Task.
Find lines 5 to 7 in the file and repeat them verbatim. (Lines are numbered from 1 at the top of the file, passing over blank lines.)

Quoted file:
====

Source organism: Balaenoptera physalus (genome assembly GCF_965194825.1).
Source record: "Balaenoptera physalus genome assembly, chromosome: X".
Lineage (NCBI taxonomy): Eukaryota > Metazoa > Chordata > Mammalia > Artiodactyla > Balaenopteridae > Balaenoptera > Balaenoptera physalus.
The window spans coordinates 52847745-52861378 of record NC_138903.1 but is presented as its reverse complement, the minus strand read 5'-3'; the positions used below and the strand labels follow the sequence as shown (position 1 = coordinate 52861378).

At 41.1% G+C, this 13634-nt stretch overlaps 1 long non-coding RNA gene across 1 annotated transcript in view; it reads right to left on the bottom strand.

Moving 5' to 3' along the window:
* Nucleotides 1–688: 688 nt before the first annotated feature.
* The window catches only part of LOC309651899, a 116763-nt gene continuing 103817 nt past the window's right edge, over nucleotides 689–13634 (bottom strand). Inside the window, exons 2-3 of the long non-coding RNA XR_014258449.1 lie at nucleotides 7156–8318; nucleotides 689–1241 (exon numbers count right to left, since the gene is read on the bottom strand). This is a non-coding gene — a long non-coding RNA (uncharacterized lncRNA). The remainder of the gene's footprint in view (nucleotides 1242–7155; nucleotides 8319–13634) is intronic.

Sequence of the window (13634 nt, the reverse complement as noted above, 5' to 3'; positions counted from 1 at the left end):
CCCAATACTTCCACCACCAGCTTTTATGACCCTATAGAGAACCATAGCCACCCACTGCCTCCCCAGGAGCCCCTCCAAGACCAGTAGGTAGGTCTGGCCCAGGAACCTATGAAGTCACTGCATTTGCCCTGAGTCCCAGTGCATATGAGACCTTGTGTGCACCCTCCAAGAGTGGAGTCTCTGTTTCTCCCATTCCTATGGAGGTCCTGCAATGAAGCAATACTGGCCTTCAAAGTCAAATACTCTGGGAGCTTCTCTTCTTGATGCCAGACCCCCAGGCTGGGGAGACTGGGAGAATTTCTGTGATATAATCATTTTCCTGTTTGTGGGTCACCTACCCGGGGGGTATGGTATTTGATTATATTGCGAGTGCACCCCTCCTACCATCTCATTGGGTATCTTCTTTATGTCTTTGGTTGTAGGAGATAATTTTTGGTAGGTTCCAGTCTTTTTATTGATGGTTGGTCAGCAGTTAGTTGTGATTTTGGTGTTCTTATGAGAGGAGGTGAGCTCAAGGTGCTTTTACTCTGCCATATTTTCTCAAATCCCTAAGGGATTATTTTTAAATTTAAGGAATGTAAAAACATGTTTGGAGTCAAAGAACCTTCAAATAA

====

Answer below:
At 41.1% G+C, this 13634-nt stretch overlaps 1 long non-coding RNA gene across 1 annotated transcript in view; it reads right to left on the bottom strand.

Moving 5' to 3' along the window:
* Nucleotides 1–688: 688 nt before the first annotated feature.